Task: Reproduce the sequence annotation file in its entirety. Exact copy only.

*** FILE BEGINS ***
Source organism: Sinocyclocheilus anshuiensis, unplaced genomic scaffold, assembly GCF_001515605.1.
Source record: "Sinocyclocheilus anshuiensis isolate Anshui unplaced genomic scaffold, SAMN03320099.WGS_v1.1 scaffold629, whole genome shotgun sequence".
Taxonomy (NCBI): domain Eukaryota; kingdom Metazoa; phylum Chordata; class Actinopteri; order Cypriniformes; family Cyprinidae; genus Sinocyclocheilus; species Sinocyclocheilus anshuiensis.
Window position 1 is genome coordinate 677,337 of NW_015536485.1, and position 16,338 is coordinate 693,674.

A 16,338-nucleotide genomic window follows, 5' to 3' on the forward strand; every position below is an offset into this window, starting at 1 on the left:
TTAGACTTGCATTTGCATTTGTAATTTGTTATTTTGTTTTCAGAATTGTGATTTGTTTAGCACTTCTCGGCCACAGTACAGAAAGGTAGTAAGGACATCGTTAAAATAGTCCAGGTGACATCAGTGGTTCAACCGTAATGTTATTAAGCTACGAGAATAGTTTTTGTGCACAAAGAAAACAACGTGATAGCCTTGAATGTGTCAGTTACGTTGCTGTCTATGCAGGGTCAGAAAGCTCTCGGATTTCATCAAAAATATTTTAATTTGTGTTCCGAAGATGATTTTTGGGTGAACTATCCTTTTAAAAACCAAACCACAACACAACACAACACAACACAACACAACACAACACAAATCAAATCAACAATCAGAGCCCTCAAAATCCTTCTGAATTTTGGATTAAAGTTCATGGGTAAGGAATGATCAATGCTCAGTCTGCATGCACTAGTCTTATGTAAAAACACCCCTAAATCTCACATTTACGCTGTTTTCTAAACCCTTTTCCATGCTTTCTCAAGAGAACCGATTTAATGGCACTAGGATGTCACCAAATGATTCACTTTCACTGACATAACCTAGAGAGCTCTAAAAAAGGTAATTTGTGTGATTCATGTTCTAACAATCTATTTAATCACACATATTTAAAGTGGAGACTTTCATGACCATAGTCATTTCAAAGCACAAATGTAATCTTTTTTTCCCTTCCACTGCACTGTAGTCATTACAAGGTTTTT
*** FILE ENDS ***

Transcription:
Source organism: Sinocyclocheilus anshuiensis, unplaced genomic scaffold, assembly GCF_001515605.1.
Source record: "Sinocyclocheilus anshuiensis isolate Anshui unplaced genomic scaffold, SAMN03320099.WGS_v1.1 scaffold629, whole genome shotgun sequence".
Taxonomy (NCBI): domain Eukaryota; kingdom Metazoa; phylum Chordata; class Actinopteri; order Cypriniformes; family Cyprinidae; genus Sinocyclocheilus; species Sinocyclocheilus anshuiensis.
Window position 1 is genome coordinate 677,337 of NW_015536485.1, and position 16,338 is coordinate 693,674.

A 16,338-nucleotide genomic window follows, 5' to 3' on the forward strand; every position below is an offset into this window, starting at 1 on the left:
TTAGACTTGCATTTGCATTTGTAATTTGTTATTTTGTTTTCAGAATTGTGATTTGTTTAGCACTTCTCGGCCACAGTACAGAAAGGTAGTAAGGACATCGTTAAAATAGTCCAGGTGACATCAGTGGTTCAACCGTAATGTTATTAAGCTACGAGAATAGTTTTTGTGCACAAAGAAAACAACGTGATAGCCTTGAATGTGTCAGTTACGTTGCTGTCTATGCAGGGTCAGAAAGCTCTCGGATTTCATCAAAAATATTTTAATTTGTGTTCCGAAGATGATTTTTGGGTGAACTATCCTTTTAAAAACCAAACCACAACACAACACAACACAACACAACACAACACAACACAAATCAAATCAACAATCAGAGCCCTCAAAATCCTTCTGAATTTTGGATTAAAGTTCATGGGTAAGGAATGATCAATGCTCAGTCTGCATGCACTAGTCTTATGTAAAAACACCCCTAAATCTCACATTTACGCTGTTTTCTAAACCCTTTTCCATGCTTTCTCAAGAGAACCGATTTAATGGCACTAGGATGTCACCAAATGATTCACTTTCACTGACATAACCTAGAGAGCTCTAAAAAAGGTAATTTGTGTGATTCATGTTCTAACAATCTATTTAATCACACATATTTAAAGTGGAGACTTTCATGACCATAGTCATTTCAAAGCACAAATGTAATCTTTTTTTCCCTTCCACTGCACTGTAGTCATTACAAGGTTTTT